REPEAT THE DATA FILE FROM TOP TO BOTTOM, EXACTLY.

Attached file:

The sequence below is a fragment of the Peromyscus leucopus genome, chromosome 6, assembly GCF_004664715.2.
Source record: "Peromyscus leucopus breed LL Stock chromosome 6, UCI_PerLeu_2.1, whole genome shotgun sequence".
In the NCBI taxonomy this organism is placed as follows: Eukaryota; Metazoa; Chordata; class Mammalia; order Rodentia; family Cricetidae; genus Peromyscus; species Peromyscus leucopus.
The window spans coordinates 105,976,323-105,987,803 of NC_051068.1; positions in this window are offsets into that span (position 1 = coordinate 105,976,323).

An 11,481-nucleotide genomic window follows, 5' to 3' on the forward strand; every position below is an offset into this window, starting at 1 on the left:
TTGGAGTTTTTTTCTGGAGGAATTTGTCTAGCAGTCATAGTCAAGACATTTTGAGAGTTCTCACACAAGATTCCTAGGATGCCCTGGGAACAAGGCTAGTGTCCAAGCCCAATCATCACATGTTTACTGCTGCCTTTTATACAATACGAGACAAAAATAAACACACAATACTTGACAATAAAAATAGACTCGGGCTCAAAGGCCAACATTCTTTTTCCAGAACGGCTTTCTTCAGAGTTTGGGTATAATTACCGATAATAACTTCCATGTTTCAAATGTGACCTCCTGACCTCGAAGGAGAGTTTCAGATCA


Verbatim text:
The sequence below is a fragment of the Peromyscus leucopus genome, chromosome 6, assembly GCF_004664715.2.
Source record: "Peromyscus leucopus breed LL Stock chromosome 6, UCI_PerLeu_2.1, whole genome shotgun sequence".
In the NCBI taxonomy this organism is placed as follows: Eukaryota; Metazoa; Chordata; class Mammalia; order Rodentia; family Cricetidae; genus Peromyscus; species Peromyscus leucopus.
The window spans coordinates 105,976,323-105,987,803 of NC_051068.1; positions in this window are offsets into that span (position 1 = coordinate 105,976,323).

An 11,481-nucleotide genomic window follows, 5' to 3' on the forward strand; every position below is an offset into this window, starting at 1 on the left:
TTGGAGTTTTTTTCTGGAGGAATTTGTCTAGCAGTCATAGTCAAGACATTTTGAGAGTTCTCACACAAGATTCCTAGGATGCCCTGGGAACAAGGCTAGTGTCCAAGCCCAATCATCACATGTTTACTGCTGCCTTTTATACAATACGAGACAAAAATAAACACACAATACTTGACAATAAAAATAGACTCGGGCTCAAAGGCCAACATTCTTTTTCCAGAACGGCTTTCTTCAGAGTTTGGGTATAATTACCGATAATAACTTCCATGTTTCAAATGTGACCTCCTGACCTCGAAGGAGAGTTTCAGATCA